As any Barefoot Writer can attest, great writing doesn’t just happen. It’s really a combination of persistence and constant inspiration.

That’s why we’ve compiled a week’s worth of writing exercises to help you improve your writing skills. Practice one exercise each day for a week, and then see how much easier the words flow when you sit down to tackle any writing project.

For each of these daily exercises, give yourself 30 minutes — and no more.

Writing Exercise – Day 1

List three writing-related goals you have for the next six months. Under each goal, write out five things you need to do to achieve that goal.

For example, your goal might be to learn how to write emails. Five things you could do to achieve that goal over the next six months could be:

  1. Take a course on email writing, such as Guillermo Rubio’s How to Write High Impact Emails.
  2. Set aside 10 or 15 minutes each day to practice writing emails.
  3. Read at least three books about email writing.
  4. Join an online community that focuses on email writing.
  5. Subscribe to a regular e-newsletter about email writing, either paid or free.

Added benefit: Writing out your goals improves your focus and clarity.

Writing Exercise – Day 2

Write a thank you note to a person, object, or something else.

Have fun with this. You might want to thank a person who has helped you. But you could also be thankful for your coffee maker, or for a local park where you enjoy spending time.

Write a note to whoever – or whatever – you’d like to thank. Share why you’re thankful, and how they’ve benefitted your life in as much detail as possible.

Added benefit: You’ll build your “writing muscles” by forcing yourself to zero in on experiences instead of words.

Writing Exercise – Day 3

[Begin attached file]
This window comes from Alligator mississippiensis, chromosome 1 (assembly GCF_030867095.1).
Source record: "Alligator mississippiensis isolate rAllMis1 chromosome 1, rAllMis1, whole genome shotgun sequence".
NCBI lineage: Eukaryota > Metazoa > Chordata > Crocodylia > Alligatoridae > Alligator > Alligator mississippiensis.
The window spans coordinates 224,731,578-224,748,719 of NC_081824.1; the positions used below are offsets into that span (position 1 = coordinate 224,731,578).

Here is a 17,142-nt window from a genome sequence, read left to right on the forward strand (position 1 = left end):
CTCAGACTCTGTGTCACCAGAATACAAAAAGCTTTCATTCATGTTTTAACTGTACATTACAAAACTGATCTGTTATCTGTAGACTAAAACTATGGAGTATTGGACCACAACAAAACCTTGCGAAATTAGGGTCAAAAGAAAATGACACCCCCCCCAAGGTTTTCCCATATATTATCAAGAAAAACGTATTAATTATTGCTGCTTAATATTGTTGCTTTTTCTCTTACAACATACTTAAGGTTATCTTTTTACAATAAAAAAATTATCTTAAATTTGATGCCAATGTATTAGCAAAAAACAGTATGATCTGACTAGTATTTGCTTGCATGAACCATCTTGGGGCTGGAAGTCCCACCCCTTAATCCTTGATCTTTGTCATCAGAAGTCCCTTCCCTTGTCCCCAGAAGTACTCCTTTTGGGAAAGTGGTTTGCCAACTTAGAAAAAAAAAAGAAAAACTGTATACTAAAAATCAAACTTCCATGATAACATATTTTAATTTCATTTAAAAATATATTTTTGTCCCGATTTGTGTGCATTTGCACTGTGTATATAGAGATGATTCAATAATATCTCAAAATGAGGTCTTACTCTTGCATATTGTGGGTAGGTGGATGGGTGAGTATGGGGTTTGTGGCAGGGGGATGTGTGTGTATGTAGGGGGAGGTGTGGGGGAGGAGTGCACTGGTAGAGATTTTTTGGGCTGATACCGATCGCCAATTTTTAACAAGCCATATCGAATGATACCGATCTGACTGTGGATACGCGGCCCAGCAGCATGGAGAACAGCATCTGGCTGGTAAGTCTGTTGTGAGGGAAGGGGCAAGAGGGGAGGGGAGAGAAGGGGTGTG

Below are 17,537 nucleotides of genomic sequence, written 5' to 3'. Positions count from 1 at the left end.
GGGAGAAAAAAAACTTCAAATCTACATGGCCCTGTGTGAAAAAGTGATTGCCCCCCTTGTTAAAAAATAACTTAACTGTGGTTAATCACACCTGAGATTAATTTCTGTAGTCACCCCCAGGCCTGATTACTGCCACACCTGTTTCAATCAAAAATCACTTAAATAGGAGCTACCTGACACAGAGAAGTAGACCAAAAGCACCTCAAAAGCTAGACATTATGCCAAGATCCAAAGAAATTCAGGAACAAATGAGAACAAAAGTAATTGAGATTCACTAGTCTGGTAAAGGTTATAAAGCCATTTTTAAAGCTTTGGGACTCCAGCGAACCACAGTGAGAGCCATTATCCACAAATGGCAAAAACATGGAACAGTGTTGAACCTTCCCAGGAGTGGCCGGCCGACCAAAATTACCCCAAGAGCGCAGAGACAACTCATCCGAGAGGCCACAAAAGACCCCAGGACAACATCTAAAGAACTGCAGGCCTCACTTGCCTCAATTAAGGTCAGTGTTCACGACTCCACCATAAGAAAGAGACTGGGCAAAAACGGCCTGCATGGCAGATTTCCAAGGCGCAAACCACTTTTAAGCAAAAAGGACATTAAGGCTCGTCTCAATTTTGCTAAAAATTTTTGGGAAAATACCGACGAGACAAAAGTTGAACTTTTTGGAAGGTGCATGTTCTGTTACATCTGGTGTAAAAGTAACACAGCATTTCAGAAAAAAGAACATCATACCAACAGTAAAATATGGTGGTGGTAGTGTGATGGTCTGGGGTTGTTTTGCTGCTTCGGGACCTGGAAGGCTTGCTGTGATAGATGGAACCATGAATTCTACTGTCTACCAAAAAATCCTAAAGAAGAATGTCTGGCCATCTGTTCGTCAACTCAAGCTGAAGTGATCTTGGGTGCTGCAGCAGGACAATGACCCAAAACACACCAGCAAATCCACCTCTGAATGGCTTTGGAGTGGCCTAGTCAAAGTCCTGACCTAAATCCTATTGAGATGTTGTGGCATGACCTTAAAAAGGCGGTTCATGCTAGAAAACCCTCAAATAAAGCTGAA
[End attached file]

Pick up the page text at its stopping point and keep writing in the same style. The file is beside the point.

Write out the titles of five blog posts you’d like to write, or the titles of five books you’d like to write.

Added benefit: Planting the seeds for future writing ideas makes it easier to come up with content later on.

Writing Exercise – Day 4

Think about where you’d most like to live in the world. Paint a vivid description of that place in 500 words or less. Include details about what your writer’s life will look like there.

For example, will you sit on the beach at dawn, your laptop by your side? Will you jot down notes in a journal from an outdoor café in Paris?

Added benefit: There’s considerable power in visualization, so picturing your writer’s life the way you’d like it to look someday can bring you closer to your goals.

Writing Exercise – Day 5

Write a letter to yourself that makes the case for why you should pursue your dream to write for a living. Be sure to address the question of why you deserve to live life on your own terms.

Added benefit: Addressing your own reservations and arguments early on makes you more likely to overcome them.

Writing Exercise – Day 6

Visit a park or a café and sit. Listen to the conversations you hear around you.

Choose one conversation and turn it into a short story. Be sure to describe your characters using the visual cues you see around you.

Added benefit: Learning to collect ideas from your environment makes you more attuned to rich details.

Writing Exercise – Day 7

Spend 10 minutes on Facebook or Twitter, looking for story ideas or creative inspiration.

Take note of anything you find and keep it handy for your next writing project.

Added benefit: Studying posts presented by different people makes it easier to understand unique voices and create future story characters.

Final Thoughts

Keep in mind that all writers continue to learn and develop their skills as they progress in their writing career. This is a natural part of being a writer, and using writing exercises like these will help build and improve your writing skills every day.